computers in hospital

  1. Our hospital is about to install computers for the nurses on the units....would like to hear any and all feedback on the use of computers for charting, ordeering, test results, etc. What do you think of it? What do you like or dislike..we are attempting to "be one step ahead" of the complaints prior to installatiion..Any comments would be greatly appreciated!
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  2. 9 Comments

  3. by   RNforLongTime
    I work in ICU and we use the CareVue system for charting. It charts our vitals which default in from the bedside monitor(HP's). We chart our assessments, medications, etc. There is NO manual documentation for nurses at my facility. Even the floors are using computer charting now and from what I hear they LOVE it. Everyone complains when the electricity goes off and we have to revert back to the flowsheets.
  4. by   jaxnRN
    Well.........maybe it's just our certain system but it seems like with the computer charting you are just documenting the same thing over and over, just in different areas of the "chart". For example:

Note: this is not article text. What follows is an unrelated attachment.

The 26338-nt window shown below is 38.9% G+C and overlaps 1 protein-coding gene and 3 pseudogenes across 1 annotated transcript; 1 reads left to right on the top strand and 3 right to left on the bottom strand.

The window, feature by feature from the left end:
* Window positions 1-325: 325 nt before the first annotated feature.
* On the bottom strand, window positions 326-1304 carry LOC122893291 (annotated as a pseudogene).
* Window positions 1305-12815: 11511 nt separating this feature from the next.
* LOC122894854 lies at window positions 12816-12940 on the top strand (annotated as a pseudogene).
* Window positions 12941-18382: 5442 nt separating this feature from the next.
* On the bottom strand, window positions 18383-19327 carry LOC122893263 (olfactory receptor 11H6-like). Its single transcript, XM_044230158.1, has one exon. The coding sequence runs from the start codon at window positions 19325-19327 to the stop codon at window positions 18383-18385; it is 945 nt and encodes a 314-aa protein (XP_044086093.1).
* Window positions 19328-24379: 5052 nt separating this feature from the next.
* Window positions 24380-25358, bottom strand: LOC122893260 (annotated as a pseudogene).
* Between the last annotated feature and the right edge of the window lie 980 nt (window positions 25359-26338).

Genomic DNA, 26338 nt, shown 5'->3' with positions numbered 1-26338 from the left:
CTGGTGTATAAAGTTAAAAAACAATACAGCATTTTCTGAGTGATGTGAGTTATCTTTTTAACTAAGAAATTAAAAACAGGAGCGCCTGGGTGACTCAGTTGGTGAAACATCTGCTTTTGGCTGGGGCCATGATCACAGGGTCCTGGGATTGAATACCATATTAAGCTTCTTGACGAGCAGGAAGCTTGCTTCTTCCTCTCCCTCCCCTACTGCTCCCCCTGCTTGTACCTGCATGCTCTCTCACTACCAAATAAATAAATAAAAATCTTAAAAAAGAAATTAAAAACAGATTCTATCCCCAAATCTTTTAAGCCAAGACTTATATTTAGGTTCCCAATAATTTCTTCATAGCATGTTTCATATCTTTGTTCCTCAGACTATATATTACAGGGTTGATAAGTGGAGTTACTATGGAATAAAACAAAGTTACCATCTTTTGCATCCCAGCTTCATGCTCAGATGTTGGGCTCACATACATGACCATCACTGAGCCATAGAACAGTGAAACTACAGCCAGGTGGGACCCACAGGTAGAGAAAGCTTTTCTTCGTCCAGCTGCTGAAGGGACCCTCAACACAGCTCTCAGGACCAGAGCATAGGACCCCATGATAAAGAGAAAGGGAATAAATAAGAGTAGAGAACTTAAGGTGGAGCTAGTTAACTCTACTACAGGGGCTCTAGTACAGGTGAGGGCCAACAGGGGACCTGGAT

Under "urinary" I document that, but then the SAME info goes under "I & O" and under "patient tubing" (for Foley cath), and also in my "Patient notes"!

    Same goes for vital and virtually all systems assessments! It just gets to be MORE time consuming!

    AND, when I was admitting a patient (we have a computer in each patient room) I was to the END of a 7 page admission assessment and history form when the screen went "BLANK" and all my info was gone!

    I told someone to get me a piece of paper and a pencil!!!!! This was at 2 a.m. and the patient had to answer some of the same questions again, (what I could not remember, such as phone numbers and certain patient stats)!

    PLUS, if you have a LARGE patient load, MAKE SURE that you are in the correct screen. MANY times a nurse documents for 15 minutes on each line item, and then when she/he glances up, she finds that the info is in the wrong chart. She has to UNDO and then REDO!!!!